Every weekend, millions of people join the social phenomenon known as “going to church.” I am one of those millions. Each week, I attend church as part of a ritual that was established since I was painting diapers in the infant section of the church nursery. It is in my blood and my psyche.
However, lately I have struggled with it. The problem with church is that it is made up of human beings.
Since I am a human being, it is obvious that I am part of my problem. I have a hard time getting to know people, I am uncomfortable in large group settings without one or two people that I know. Having to decide who to spend time with is a burden to me, not a blessing. So much for being a community.
As a point of contrast with my previous post on ethnic diversity, today I sat next to a gentleman from somewhere in southern Asia (India was my guess). It was one of those situations where there isn’t enough room for a one-seat “cushion” between us. He had to sit right next to me, cozying up to my over-enlarged space bubble. He was one of a few people I couldn’t help but notice. In front of me was a balding mid-lifer, at church by himself. On the other side of the aisle was an elderly woman sitting next to a young hipster with an intentionally random hairstyle. It was a small but attractive picture of diversity, and one of the reasons I love our new church.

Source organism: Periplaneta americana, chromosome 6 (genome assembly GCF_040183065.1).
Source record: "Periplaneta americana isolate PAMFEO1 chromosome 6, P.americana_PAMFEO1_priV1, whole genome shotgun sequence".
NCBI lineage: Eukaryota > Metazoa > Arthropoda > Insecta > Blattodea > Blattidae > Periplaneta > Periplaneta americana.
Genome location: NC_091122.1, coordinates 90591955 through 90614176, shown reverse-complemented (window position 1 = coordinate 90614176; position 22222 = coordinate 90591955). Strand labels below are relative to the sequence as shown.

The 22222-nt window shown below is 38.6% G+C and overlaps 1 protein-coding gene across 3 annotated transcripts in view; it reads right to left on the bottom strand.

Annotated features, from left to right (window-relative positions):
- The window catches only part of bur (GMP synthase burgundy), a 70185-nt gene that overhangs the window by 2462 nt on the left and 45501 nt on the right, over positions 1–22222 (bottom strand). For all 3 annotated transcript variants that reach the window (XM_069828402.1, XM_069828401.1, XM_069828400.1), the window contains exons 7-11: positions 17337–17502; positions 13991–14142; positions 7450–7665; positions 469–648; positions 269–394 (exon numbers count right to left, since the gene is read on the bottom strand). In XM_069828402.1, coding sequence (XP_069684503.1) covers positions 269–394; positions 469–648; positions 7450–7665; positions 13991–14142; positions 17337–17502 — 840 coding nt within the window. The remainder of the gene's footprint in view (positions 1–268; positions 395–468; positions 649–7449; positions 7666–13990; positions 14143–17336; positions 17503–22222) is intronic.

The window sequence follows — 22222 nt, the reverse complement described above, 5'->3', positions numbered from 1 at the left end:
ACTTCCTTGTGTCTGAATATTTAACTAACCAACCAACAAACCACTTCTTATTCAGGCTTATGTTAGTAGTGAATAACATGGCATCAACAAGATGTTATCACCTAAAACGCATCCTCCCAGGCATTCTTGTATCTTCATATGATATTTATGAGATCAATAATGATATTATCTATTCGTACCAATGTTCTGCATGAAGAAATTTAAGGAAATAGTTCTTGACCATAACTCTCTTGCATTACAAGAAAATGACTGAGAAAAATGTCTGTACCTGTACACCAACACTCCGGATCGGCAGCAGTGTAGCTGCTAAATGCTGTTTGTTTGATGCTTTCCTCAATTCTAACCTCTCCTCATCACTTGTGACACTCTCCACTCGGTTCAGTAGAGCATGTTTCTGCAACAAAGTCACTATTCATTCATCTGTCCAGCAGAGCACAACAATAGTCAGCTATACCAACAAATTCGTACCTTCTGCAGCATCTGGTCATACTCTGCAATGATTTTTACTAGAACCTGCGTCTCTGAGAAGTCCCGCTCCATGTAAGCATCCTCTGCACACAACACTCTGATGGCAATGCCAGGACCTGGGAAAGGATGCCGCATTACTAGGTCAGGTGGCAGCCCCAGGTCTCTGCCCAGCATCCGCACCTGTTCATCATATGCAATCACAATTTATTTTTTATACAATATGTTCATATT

Indian guy couldn’t sing worth a lick, grandma was slow to pick up any song written in the past twenty years, and the hipster was probably wishing the acoustics were a little better in the chapel where we meet. But as we sang “Just As I Am… O Lamb of God, I come, I come,” I felt connected because I saw and heard in them the same need for God that I have.
I’ll continue to have a hard time getting to know people, but I am learning lately that if I look closely I will see that I am in common with those sitting next to me each week.
That just might give me the encouragement I need to say, “Hi, my name is…”